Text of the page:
While the last 2 months were a hiatus from the website and blog, cheese managed to cross our paths many times. On a 12 hour layover in Istanbul, we happened upon a trove of cheese we never noticed before. It was hiding in one of the most trafficked areas of the city, the Spice Market.
After a 6am breakfast of hummus, Turkish coffee, and shisha, we watched the sunrise from the Galata Bridge. The nearby Spice Market was setting up for the day. Vendors organized their spices, sweets, and wares. Among the store fronts was a surprising number of cheese vendors. Each was selling massive chunks and wheels of cheese that I couldn’t recognize.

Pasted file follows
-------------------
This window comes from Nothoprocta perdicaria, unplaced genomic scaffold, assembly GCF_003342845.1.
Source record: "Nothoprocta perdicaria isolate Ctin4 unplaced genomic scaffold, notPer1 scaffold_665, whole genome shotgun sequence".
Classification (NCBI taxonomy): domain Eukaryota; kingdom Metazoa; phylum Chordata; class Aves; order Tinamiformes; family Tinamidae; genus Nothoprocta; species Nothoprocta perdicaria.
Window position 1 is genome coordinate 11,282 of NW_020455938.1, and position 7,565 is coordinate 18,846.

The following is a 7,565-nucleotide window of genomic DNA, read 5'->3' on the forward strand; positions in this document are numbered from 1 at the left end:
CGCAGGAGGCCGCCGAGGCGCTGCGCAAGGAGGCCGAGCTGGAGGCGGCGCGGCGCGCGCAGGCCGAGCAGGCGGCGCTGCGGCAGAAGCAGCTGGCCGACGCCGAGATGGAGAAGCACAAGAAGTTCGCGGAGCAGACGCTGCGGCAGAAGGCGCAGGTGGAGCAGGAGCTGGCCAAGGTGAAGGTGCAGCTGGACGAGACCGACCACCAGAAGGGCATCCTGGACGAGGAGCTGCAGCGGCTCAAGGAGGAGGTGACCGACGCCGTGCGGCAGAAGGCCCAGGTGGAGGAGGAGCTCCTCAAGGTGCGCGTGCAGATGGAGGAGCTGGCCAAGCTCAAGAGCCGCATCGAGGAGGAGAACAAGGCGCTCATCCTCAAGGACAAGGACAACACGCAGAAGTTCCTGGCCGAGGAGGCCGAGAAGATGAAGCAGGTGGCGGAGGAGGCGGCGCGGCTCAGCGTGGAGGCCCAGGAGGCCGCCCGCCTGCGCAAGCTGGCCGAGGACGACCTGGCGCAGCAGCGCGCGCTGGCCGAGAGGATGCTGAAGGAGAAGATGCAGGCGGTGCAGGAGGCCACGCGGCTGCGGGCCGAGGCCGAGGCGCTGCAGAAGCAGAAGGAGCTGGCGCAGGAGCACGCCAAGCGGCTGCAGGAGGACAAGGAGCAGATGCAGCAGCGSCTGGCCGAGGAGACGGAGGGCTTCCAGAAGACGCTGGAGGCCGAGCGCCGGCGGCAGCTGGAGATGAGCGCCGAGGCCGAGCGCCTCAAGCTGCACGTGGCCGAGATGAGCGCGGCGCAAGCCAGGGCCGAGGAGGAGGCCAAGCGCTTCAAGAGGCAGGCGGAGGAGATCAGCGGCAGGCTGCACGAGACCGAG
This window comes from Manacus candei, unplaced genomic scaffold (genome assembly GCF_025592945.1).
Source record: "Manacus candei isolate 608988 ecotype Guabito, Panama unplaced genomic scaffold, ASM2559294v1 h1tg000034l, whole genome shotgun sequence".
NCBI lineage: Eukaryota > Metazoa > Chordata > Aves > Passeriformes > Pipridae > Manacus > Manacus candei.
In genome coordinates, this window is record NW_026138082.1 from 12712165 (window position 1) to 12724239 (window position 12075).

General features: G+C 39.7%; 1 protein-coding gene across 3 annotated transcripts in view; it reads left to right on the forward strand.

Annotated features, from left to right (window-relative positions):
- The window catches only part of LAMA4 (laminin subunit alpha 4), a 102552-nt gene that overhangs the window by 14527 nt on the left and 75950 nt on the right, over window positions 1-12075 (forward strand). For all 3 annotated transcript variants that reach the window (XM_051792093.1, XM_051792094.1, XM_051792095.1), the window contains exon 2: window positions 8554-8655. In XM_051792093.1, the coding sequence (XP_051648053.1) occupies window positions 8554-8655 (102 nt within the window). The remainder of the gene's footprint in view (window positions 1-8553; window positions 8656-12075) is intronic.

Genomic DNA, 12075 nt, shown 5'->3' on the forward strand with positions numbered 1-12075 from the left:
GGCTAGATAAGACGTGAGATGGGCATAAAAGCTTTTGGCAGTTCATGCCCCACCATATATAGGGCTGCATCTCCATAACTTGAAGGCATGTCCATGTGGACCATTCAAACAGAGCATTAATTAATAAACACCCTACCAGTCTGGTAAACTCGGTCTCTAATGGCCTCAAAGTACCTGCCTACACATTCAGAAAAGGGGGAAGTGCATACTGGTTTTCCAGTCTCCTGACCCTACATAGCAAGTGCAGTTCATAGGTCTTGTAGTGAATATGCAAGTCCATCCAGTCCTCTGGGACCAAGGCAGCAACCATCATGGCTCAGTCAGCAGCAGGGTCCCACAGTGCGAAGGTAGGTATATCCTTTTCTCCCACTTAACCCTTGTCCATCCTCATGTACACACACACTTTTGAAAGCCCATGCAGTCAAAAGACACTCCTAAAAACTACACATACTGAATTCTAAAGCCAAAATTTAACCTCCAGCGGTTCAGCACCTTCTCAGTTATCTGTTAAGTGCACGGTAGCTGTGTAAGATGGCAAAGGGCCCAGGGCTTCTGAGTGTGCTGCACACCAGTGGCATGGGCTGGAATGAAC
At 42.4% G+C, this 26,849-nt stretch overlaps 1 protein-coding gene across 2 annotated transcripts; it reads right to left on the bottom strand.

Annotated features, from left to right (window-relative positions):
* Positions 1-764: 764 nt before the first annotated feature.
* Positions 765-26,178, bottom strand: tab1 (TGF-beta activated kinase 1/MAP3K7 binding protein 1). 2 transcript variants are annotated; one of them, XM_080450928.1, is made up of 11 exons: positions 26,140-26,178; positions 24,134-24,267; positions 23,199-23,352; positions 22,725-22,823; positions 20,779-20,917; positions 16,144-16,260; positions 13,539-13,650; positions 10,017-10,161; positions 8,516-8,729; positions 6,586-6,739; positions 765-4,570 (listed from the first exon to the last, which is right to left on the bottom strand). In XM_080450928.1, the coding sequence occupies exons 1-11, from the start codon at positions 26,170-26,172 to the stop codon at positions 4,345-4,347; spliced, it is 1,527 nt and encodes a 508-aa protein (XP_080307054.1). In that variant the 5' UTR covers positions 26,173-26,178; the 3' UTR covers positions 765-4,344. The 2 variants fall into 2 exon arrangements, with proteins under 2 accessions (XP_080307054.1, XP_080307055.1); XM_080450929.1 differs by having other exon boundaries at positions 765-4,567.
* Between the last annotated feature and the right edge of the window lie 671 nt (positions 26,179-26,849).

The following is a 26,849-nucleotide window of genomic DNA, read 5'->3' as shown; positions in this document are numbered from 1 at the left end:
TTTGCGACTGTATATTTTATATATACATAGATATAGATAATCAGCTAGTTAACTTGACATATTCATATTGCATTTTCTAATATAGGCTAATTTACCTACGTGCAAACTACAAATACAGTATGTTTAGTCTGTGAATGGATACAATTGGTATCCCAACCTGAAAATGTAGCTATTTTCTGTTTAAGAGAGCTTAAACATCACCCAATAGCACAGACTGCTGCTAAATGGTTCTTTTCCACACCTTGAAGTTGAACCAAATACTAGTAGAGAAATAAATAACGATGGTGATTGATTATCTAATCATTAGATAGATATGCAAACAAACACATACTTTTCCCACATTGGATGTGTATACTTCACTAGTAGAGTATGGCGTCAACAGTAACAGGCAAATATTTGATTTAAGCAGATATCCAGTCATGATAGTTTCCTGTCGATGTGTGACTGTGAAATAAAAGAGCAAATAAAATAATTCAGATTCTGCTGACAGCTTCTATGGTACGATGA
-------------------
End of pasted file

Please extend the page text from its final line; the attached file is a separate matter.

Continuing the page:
Most of what I know about Turkish cheese comes from what I’ve eaten in the country. That includes a lot of yoghurt and fresh white cheeses similar to feta that top salads and many meat dishes. Each region also has its own unique touch, including many aged cheeses. One unique cheese in the Spice Market is made of sheep’s milk and aged in the skin of a goat. It was a little strange with a strong gamey flavor. It was alluring at nine in the morning.
After the cheese tasting, it was time for a third breakfast course and a palette cleanser. This was best done with another cup of Turkish coffee, the best cure for jet-lag, at a local pastry and bread shop. The coffee arrived alongside a plate of warm, cheesy borek, a flakey Turkish pastry as addictive as they come.
With time to spare and a bolt of caffeine, the last step before another long plane ride was a visit to the hammam.